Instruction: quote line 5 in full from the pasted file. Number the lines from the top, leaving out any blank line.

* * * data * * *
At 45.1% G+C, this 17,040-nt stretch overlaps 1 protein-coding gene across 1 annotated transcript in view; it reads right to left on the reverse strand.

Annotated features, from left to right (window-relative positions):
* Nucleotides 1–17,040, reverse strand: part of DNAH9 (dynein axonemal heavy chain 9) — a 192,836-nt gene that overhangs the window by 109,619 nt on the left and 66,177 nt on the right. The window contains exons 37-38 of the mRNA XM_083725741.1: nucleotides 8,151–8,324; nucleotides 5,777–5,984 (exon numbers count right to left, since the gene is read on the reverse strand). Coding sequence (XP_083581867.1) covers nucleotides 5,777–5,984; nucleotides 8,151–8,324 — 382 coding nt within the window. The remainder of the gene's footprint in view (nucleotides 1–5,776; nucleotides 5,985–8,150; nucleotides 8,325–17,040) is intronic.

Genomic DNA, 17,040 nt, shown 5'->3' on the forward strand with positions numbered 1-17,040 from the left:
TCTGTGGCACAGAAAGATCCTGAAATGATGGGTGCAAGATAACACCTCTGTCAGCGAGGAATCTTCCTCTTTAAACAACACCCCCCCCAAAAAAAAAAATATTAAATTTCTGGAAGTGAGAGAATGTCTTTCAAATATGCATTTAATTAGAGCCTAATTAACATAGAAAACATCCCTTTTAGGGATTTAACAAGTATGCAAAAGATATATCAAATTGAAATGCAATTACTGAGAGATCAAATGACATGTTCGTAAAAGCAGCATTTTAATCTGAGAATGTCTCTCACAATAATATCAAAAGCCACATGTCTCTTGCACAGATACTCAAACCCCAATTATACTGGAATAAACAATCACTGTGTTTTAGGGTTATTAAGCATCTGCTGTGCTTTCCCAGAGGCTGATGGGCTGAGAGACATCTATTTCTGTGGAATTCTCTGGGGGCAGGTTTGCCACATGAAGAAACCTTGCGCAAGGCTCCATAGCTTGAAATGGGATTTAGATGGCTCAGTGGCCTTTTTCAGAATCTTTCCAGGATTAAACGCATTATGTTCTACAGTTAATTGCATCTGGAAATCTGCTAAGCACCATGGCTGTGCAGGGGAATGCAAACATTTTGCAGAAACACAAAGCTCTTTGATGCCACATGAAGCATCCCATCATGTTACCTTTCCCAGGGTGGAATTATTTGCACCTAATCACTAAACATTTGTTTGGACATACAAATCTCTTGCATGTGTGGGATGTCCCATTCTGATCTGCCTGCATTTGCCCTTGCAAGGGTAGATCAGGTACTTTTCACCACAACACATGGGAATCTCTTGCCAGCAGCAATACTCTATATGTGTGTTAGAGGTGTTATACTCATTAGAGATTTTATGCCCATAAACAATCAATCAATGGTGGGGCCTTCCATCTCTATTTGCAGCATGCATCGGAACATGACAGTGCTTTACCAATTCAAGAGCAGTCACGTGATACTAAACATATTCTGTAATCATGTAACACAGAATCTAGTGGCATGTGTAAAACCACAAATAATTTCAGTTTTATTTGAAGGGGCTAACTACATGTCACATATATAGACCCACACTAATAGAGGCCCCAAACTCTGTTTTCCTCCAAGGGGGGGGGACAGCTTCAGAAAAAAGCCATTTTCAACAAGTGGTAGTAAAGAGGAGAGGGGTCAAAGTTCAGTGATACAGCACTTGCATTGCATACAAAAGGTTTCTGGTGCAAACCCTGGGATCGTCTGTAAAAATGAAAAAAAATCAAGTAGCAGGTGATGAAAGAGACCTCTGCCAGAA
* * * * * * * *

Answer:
TCTGTGGCACAGAAAGATCCTGAAATGATGGGTGCAAGATAACACCTCTGTCAGCGAGGAATCTTCCTCTTTAAACAACACCCCCCCCAAAAAAAAAAATATTAAATTTCTGGAAGTGAGAGAATGTCTTTCAAATATGCATTTAATTAGAGCCTAATTAACATAGAAAACATCCCTTTTAGGGATTTAACAAGTATGCAAAAGATATATCAAATTGAAATGCAATTACTGAGAGATCAAATGACATGTTCGTAAAAGCAGCATTTTAATCTGAGAATGTCTCTCACAATAATATCAAAAGCCACATGTCTCTTGCACAGATACTCAAACCCCAATTATACTGGAATAAACAATCACTGTGTTTTAGGGTTATTAAGCATCTGCTGTGCTTTCCCAGAGGCTGATGGGCTGAGAGACATCTATTTCTGTGGAATTCTCTGGGGGCAGGTTTGCCACATGAAGAAACCTTGCGCAAGGCTCCATAGCTTGAAATGGGATTTAGATGGCTCAGTGGCCTTTTTCAGAATCTTTCCAGGATTAAACGCATTATGTTCTACAGTTAATTGCATCTGGAAATCTGCTAAGCACCATGGCTGTGCAGGGGAATGCAAACATTTTGCAGAAACACAAAGCTCTTTGATGCCACATGAAGCATCCCATCATGTTACCTTTCCCAGGGTGGAATTATTTGCACCTAATCACTAAACATTTGTTTGGACATACAAATCTCTTGCATGTGTGGGATGTCCCATTCTGATCTGCCTGCATTTGCCCTTGCAAGGGTAGATCAGGTACTTTTCACCACAACACATGGGAATCTCTTGCCAGCAGCAATACTCTATATGTGTGTTAGAGGTGTTATACTCATTAGAGATTTTATGCCCATAAACAATCAATCAATGGTGGGGCCTTCCATCTCTATTTGCAGCATGCATCGGAACATGACAGTGCTTTACCAATTCAAGAGCAGTCACGTGATACTAAACATATTCTGTAATCATGTAACACAGAATCTAGTGGCATGTGTAAAACCACAAATAATTTCAGTTTTATTTGAAGGGGCTAACTACATGTCACATATATAGACCCACACTAATAGAGGCCCCAAACTCTGTTTTCCTCCAAGGGGGGGGGACAGCTTCAGAAAAAAGCCATTTTCAACAAGTGGTAGTAAAGAGGAGAGGGGTCAAAGTTCAGTGATACAGCACTTGCATTGCATACAAAAGGTTTCTGGTGCAAACCCTGGGATCGTCTGTAAAAATGAAAAAAAATCAAGTAGCAGGTGATGAAAGAGACCTCTGCCAGAA